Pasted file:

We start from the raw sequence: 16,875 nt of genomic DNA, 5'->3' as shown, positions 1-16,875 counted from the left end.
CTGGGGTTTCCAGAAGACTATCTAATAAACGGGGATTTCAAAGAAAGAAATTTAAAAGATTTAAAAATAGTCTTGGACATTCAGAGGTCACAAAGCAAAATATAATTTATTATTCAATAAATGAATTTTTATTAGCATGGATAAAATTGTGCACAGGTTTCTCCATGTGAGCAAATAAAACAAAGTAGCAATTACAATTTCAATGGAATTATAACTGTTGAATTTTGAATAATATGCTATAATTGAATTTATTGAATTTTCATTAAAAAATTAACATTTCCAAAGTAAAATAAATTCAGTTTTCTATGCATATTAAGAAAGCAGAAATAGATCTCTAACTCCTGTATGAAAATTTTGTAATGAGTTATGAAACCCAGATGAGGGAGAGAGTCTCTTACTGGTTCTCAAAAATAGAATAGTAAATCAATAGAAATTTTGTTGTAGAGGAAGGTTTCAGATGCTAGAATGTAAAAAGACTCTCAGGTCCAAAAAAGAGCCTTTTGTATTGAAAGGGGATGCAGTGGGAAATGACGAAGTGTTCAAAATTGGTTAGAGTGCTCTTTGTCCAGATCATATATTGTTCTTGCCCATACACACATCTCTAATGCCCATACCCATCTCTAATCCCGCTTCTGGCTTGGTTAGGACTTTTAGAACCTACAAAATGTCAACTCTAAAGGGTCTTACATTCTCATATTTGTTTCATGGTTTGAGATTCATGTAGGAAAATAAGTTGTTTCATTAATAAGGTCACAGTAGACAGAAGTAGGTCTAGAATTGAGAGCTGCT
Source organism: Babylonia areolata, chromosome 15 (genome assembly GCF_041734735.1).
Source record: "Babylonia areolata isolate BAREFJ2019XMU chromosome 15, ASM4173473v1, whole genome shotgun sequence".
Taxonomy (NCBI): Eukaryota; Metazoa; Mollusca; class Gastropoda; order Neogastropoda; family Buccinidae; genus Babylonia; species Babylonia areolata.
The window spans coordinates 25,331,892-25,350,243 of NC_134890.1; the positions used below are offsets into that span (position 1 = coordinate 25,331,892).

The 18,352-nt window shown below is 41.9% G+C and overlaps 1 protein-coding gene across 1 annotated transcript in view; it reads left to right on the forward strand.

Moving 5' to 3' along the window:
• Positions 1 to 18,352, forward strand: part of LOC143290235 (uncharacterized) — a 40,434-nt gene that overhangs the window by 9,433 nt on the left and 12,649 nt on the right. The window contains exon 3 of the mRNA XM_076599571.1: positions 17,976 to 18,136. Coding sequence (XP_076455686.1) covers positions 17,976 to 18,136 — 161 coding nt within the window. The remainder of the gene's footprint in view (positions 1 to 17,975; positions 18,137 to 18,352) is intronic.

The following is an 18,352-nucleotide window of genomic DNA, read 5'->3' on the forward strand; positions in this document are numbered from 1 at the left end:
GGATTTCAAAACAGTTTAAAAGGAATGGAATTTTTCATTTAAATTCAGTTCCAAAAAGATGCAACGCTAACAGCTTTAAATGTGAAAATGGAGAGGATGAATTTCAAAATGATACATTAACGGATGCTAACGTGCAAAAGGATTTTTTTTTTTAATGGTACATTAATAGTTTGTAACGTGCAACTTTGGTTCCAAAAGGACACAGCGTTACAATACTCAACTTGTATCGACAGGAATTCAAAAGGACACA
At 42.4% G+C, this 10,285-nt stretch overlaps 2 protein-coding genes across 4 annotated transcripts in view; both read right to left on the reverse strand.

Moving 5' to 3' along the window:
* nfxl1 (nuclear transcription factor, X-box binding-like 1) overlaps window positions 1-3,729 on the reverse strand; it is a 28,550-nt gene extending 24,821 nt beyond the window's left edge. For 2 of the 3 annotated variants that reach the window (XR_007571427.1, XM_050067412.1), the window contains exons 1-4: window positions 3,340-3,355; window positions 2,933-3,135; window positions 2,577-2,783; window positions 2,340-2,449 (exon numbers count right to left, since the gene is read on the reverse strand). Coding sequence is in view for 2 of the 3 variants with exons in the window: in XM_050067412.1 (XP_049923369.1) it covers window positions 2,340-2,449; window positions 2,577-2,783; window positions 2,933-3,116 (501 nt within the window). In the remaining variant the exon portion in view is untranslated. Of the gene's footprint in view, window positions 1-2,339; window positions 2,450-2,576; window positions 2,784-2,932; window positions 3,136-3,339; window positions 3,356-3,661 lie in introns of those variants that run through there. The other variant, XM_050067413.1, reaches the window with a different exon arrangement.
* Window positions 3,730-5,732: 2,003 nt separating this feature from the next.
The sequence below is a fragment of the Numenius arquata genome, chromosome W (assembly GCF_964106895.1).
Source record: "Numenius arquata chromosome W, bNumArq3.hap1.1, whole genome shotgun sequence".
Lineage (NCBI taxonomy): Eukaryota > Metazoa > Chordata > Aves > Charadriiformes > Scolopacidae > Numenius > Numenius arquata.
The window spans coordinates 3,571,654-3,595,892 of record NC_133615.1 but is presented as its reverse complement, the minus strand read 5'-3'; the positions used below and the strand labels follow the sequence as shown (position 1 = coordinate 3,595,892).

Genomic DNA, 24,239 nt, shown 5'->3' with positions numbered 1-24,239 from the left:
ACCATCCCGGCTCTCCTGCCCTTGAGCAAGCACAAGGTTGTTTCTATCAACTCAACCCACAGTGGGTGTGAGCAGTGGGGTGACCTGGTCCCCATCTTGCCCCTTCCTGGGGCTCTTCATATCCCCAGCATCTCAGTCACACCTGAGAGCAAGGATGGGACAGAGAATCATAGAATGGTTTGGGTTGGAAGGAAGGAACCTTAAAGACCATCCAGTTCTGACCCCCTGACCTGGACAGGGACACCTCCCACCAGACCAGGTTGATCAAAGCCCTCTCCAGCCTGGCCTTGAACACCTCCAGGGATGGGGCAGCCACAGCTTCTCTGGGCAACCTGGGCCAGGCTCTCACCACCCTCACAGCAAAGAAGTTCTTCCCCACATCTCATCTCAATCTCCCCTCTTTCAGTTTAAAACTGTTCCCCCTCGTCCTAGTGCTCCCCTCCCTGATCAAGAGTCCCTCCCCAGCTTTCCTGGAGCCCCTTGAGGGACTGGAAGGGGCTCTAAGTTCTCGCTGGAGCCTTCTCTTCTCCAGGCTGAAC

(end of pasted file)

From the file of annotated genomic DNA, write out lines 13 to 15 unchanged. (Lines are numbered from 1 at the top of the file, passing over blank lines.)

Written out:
Moving 5' to 3' along the window:
* nfxl1 (nuclear transcription factor, X-box binding-like 1) overlaps window positions 1-3,729 on the reverse strand; it is a 28,550-nt gene extending 24,821 nt beyond the window's left edge. For 2 of the 3 annotated variants that reach the window (XR_007571427.1, XM_050067412.1), the window contains exons 1-4: window positions 3,340-3,355; window positions 2,933-3,135; window positions 2,577-2,783; window positions 2,340-2,449 (exon numbers count right to left, since the gene is read on the reverse strand). Coding sequence is in view for 2 of the 3 variants with exons in the window: in XM_050067412.1 (XP_049923369.1) it covers window positions 2,340-2,449; window positions 2,577-2,783; window positions 2,933-3,116 (501 nt within the window). In the remaining variant the exon portion in view is untranslated. Of the gene's footprint in view, window positions 1-2,339; window positions 2,450-2,576; window positions 2,784-2,932; window positions 3,136-3,339; window positions 3,356-3,661 lie in introns of those variants that run through there. The other variant, XM_050067413.1, reaches the window with a different exon arrangement.
* Window positions 3,730-5,732: 2,003 nt separating this feature from the next.